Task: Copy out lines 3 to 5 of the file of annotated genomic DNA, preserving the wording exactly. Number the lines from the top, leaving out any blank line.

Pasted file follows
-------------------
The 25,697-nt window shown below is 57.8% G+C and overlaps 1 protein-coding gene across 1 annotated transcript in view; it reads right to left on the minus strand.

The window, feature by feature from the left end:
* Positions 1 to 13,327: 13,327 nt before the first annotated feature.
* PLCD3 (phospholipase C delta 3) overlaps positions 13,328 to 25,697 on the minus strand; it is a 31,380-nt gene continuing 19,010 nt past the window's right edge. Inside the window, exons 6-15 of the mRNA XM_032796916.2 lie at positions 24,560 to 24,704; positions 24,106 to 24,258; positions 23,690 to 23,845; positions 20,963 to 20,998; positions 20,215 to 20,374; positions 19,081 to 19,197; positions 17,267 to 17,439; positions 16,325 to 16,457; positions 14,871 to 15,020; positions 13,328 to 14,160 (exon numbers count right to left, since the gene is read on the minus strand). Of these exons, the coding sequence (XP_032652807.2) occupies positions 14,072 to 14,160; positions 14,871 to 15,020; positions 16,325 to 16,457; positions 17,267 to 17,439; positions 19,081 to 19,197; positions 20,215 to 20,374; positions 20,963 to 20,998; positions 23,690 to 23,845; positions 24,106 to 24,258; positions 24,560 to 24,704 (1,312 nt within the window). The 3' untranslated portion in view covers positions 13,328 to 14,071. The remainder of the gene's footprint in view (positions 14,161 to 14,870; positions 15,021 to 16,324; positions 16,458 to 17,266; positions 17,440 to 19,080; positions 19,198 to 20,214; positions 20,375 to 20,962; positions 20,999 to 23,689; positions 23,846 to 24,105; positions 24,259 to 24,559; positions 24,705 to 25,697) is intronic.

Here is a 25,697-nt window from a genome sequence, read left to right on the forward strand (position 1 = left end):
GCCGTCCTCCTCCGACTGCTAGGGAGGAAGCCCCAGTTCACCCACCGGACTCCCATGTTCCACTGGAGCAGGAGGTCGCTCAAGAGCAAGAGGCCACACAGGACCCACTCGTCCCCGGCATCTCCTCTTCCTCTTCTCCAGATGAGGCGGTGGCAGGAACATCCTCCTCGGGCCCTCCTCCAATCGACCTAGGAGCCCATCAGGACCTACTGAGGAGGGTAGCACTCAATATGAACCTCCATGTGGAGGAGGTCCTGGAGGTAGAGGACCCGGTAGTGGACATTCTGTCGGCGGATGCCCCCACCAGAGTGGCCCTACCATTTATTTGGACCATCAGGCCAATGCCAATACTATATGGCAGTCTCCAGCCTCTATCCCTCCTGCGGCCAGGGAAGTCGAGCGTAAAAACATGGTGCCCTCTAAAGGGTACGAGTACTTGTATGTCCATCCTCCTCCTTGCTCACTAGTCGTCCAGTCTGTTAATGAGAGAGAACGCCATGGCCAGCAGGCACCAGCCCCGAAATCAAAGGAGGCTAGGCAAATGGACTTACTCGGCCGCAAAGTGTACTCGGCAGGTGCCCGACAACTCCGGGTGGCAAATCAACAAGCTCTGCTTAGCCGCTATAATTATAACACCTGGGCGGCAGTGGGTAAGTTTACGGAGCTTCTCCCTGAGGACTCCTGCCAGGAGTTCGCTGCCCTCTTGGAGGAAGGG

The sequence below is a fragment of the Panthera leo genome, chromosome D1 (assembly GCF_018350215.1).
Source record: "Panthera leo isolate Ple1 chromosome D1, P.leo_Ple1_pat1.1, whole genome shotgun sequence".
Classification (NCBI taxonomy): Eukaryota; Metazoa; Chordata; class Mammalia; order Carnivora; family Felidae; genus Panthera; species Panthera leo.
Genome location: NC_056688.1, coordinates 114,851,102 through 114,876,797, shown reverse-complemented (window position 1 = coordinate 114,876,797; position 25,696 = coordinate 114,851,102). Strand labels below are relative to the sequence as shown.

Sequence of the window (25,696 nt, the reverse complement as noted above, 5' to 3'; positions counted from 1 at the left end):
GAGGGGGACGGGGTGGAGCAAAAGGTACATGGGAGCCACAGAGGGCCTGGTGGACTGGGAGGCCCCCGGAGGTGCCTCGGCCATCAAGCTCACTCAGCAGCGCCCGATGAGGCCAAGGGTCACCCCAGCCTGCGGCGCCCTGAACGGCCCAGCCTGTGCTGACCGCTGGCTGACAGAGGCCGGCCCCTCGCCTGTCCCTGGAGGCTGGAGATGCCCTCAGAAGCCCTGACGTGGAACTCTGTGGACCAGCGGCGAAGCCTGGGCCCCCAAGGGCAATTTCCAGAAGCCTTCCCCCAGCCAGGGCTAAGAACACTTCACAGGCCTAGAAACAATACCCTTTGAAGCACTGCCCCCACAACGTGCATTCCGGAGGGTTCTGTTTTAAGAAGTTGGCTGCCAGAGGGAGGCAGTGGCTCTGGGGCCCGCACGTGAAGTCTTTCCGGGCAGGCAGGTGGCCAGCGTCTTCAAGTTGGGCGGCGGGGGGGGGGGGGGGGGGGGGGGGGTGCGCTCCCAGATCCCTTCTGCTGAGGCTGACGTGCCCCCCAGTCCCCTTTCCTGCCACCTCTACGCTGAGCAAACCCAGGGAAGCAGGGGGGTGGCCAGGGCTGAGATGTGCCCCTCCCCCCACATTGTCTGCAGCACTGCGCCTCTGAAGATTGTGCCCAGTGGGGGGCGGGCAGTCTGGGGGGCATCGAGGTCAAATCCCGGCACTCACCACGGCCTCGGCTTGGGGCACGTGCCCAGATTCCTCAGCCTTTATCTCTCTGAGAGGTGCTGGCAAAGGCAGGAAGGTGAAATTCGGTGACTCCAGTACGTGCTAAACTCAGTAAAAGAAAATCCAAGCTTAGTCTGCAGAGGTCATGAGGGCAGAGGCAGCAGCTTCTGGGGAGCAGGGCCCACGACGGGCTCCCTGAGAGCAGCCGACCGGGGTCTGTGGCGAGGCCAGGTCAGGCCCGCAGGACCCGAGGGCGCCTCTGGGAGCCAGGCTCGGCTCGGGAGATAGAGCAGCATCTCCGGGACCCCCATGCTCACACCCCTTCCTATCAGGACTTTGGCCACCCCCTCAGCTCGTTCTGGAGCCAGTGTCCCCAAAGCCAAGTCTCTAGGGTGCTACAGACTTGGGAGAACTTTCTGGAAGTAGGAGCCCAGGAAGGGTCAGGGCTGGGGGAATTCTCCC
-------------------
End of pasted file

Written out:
* Positions 1 to 13,327: 13,327 nt before the first annotated feature.
* PLCD3 (phospholipase C delta 3) overlaps positions 13,328 to 25,697 on the minus strand; it is a 31,380-nt gene continuing 19,010 nt past the window's right edge. Inside the window, exons 6-15 of the mRNA XM_032796916.2 lie at positions 24,560 to 24,704; positions 24,106 to 24,258; positions 23,690 to 23,845; positions 20,963 to 20,998; positions 20,215 to 20,374; positions 19,081 to 19,197; positions 17,267 to 17,439; positions 16,325 to 16,457; positions 14,871 to 15,020; positions 13,328 to 14,160 (exon numbers count right to left, since the gene is read on the minus strand). Of these exons, the coding sequence (XP_032652807.2) occupies positions 14,072 to 14,160; positions 14,871 to 15,020; positions 16,325 to 16,457; positions 17,267 to 17,439; positions 19,081 to 19,197; positions 20,215 to 20,374; positions 20,963 to 20,998; positions 23,690 to 23,845; positions 24,106 to 24,258; positions 24,560 to 24,704 (1,312 nt within the window). The 3' untranslated portion in view covers positions 13,328 to 14,071. The remainder of the gene's footprint in view (positions 14,161 to 14,870; positions 15,021 to 16,324; positions 16,458 to 17,266; positions 17,440 to 19,080; positions 19,198 to 20,214; positions 20,375 to 20,962; positions 20,999 to 23,689; positions 23,846 to 24,105; positions 24,259 to 24,559; positions 24,705 to 25,697) is intronic.

Here is a 25,697-nt window from a genome sequence, read left to right on the forward strand (position 1 = left end):